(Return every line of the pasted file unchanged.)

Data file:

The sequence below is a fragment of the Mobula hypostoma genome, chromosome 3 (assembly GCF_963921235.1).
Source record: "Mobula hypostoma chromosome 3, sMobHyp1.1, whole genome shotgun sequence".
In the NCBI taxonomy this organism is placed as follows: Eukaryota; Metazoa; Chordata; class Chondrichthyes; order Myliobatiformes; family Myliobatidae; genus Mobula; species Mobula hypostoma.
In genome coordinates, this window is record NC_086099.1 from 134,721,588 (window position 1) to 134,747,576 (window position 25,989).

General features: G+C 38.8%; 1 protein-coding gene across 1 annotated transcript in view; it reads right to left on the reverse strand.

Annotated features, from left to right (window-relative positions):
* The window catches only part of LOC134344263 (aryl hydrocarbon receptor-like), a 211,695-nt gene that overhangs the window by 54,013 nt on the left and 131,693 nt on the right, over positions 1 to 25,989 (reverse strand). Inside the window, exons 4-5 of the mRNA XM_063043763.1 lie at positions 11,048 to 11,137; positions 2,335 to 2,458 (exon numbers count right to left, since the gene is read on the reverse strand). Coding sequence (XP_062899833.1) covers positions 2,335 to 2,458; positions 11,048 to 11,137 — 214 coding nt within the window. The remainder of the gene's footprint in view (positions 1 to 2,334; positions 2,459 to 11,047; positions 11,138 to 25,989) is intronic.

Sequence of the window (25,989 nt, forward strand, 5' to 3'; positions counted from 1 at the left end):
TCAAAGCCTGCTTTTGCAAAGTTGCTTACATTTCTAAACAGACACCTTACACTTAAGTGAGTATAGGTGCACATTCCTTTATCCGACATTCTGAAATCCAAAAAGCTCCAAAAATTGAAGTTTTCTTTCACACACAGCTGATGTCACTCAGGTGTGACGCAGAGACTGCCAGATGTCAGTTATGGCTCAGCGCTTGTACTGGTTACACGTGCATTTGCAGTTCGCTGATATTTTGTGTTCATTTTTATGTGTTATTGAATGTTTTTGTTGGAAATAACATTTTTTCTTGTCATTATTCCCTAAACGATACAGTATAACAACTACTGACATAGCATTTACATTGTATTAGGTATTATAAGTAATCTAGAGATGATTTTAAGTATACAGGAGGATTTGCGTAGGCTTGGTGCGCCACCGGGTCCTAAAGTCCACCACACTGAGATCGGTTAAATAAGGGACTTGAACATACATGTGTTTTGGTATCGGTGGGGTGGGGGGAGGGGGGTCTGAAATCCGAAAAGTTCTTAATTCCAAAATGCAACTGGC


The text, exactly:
The sequence below is a fragment of the Mobula hypostoma genome, chromosome 3 (assembly GCF_963921235.1).
Source record: "Mobula hypostoma chromosome 3, sMobHyp1.1, whole genome shotgun sequence".
In the NCBI taxonomy this organism is placed as follows: Eukaryota; Metazoa; Chordata; class Chondrichthyes; order Myliobatiformes; family Myliobatidae; genus Mobula; species Mobula hypostoma.
In genome coordinates, this window is record NC_086099.1 from 134,721,588 (window position 1) to 134,747,576 (window position 25,989).

General features: G+C 38.8%; 1 protein-coding gene across 1 annotated transcript in view; it reads right to left on the reverse strand.

Annotated features, from left to right (window-relative positions):
* The window catches only part of LOC134344263 (aryl hydrocarbon receptor-like), a 211,695-nt gene that overhangs the window by 54,013 nt on the left and 131,693 nt on the right, over positions 1 to 25,989 (reverse strand). Inside the window, exons 4-5 of the mRNA XM_063043763.1 lie at positions 11,048 to 11,137; positions 2,335 to 2,458 (exon numbers count right to left, since the gene is read on the reverse strand). Coding sequence (XP_062899833.1) covers positions 2,335 to 2,458; positions 11,048 to 11,137 — 214 coding nt within the window. The remainder of the gene's footprint in view (positions 1 to 2,334; positions 2,459 to 11,047; positions 11,138 to 25,989) is intronic.

Sequence of the window (25,989 nt, forward strand, 5' to 3'; positions counted from 1 at the left end):
TCAAAGCCTGCTTTTGCAAAGTTGCTTACATTTCTAAACAGACACCTTACACTTAAGTGAGTATAGGTGCACATTCCTTTATCCGACATTCTGAAATCCAAAAAGCTCCAAAAATTGAAGTTTTCTTTCACACACAGCTGATGTCACTCAGGTGTGACGCAGAGACTGCCAGATGTCAGTTATGGCTCAGCGCTTGTACTGGTTACACGTGCATTTGCAGTTCGCTGATATTTTGTGTTCATTTTTATGTGTTATTGAATGTTTTTGTTGGAAATAACATTTTTTCTTGTCATTATTCCCTAAACGATACAGTATAACAACTACTGACATAGCATTTACATTGTATTAGGTATTATAAGTAATCTAGAGATGATTTTAAGTATACAGGAGGATTTGCGTAGGCTTGGTGCGCCACCGGGTCCTAAAGTCCACCACACTGAGATCGGTTAAATAAGGGACTTGAACATACATGTGTTTTGGTATCGGTGGGGTGGGGGGAGGGGGGTCTGAAATCCGAAAAGTTCTTAATTCCAAAATGCAACTGGC